Have you met with people who have the kinds of roles you would like to have to talk to them about their backgrounds and how they would advise that you work toward your goals? You need to discuss this with people who work in the industry, especially hiring managers if possible, and do not trust any information you obtain about career trajectories from the schools/programs themselves.

This is the advice I was going to give, but better written. You want to be talking with people who are a bit older than you and somewhat further along in their careers (especially if they have hit the point of having a voice in hiring) to understand what the criteria are and how you can move from where you are to the kind of position that you can build a career from.
posted by Dip Flash at 8:42 PM on May 5, 2016 [2 favorites]


I looked back through your older questions and several of them involve comparing yourself to friends and acquaintances. You need to stop comparing yourself to other people. That way lies madness. People do curate themselves, and not just on social media. No one ever posts a photo of the vomit they're cleaning off their shoes after little Timmy in their preschool class drank his milk too fast. No one tweets about the huge fight they had last night because they're spending too much money on sports vacations and luxury honeymoons and are accruing massive high-interest credit card debt. I had a friend on Facebook who used to post gorgeous photos of all of her truly amazing parenting-adjacent projects but would bitch to me on the phone that her marriage was shit and that her mommy identity was driving her insane. So. Yeah. Stop comparing yourself to other people.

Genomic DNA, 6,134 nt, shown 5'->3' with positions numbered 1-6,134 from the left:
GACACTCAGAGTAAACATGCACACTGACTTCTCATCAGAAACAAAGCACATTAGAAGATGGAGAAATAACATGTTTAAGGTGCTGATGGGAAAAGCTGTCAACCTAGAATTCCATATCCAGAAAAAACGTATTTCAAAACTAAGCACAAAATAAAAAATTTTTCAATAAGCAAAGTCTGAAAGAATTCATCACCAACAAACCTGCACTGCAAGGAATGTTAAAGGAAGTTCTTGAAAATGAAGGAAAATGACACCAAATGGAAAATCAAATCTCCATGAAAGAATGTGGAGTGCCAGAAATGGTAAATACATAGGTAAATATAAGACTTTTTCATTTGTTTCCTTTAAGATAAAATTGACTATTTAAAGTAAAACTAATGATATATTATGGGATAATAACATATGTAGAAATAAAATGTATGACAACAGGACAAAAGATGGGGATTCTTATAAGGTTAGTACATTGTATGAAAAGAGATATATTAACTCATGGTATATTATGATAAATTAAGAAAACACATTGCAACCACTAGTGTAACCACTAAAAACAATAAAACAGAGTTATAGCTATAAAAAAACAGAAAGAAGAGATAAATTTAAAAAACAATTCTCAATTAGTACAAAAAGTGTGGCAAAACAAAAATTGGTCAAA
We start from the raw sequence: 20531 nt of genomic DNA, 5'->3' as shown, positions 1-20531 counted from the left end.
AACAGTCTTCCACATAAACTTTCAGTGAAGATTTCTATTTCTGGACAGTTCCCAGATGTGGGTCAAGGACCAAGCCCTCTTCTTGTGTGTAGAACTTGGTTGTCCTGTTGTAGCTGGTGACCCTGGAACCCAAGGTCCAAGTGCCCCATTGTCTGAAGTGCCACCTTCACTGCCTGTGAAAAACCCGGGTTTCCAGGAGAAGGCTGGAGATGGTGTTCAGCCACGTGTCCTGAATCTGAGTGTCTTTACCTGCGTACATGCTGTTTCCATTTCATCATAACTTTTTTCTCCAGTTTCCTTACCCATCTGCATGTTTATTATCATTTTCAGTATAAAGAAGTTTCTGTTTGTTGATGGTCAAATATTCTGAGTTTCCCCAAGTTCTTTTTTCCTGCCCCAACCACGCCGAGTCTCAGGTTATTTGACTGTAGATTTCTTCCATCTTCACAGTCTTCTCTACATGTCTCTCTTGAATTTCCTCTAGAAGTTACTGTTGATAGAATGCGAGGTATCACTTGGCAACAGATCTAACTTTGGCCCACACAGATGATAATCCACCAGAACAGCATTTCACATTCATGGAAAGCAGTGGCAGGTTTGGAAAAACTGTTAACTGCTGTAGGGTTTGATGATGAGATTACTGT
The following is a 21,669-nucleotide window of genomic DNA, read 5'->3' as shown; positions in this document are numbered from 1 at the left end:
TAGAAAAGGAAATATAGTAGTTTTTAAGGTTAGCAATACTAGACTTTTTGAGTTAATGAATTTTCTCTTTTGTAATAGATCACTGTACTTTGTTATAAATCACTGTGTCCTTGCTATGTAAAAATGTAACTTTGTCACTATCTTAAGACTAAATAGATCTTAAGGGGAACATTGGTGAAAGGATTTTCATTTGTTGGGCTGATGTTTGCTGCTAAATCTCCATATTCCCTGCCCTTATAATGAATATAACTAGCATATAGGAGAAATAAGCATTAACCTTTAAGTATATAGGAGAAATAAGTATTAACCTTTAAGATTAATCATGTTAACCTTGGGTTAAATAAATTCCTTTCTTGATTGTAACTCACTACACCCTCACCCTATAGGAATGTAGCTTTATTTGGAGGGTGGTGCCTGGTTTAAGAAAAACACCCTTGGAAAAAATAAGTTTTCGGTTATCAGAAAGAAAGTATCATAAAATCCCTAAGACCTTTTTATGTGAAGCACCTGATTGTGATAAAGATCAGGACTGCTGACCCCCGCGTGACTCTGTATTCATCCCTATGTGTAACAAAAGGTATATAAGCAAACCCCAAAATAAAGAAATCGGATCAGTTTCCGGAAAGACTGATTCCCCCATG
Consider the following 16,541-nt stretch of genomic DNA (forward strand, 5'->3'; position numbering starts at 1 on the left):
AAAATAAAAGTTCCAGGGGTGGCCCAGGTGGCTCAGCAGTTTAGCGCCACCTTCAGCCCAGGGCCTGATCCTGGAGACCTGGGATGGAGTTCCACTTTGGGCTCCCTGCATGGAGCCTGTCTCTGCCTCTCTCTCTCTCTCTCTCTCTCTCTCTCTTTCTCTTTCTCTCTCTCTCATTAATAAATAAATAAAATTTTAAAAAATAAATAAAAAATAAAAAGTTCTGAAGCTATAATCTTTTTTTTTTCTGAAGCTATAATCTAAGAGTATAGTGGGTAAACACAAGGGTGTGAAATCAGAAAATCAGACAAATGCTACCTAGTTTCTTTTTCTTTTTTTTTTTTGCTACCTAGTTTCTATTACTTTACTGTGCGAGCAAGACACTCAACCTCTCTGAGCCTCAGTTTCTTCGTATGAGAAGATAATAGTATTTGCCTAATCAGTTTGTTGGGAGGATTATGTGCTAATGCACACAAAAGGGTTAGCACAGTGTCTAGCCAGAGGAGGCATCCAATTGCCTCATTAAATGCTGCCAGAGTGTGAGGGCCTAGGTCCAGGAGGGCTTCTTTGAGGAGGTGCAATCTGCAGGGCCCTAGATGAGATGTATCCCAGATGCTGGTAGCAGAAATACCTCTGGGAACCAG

As for going back to school... Do you have any evidence that having an advanced degree in sports management directly translates to better salary outcomes and an easier job market? If this is truly your passion, are you willing to search for full time employment in other states with higher demand for sports management? Are you willing to do sports management adjacent work? For instance, someone I know was absolutely sure she wanted to do social work in public schools, but it took her 8 years to get from hauling around in a poor county doing home visits with drug addicts to the union job with a school calendar. Before you start polishing off your quantitative math skills for the GRE, I strongly recommend you follow telegraph's advice.
posted by xyzzy at 8:46 PM on May 5, 2016 [2 favorites]


I did not have a degree in sports management when I co-managed a franchise bid to bring a pro basketball team back to a major UK city. It took confidently asking for money/work that did the trick. Sports management in and of itself is incredibly varied and trade-specific, involved with dozens of professions all at once. You may go back to school and only get experience at a level you won't want to work in the future. If there is a sports team near you, reaching out to a person in the area you want to work in and offering them lunch can be a great way to suss out what's what in the fields better than a career guide or feeling envy of your dumb friends. Hit me up if you want.
posted by parmanparman at 11:40 PM on May 5, 2016 [2 favorites]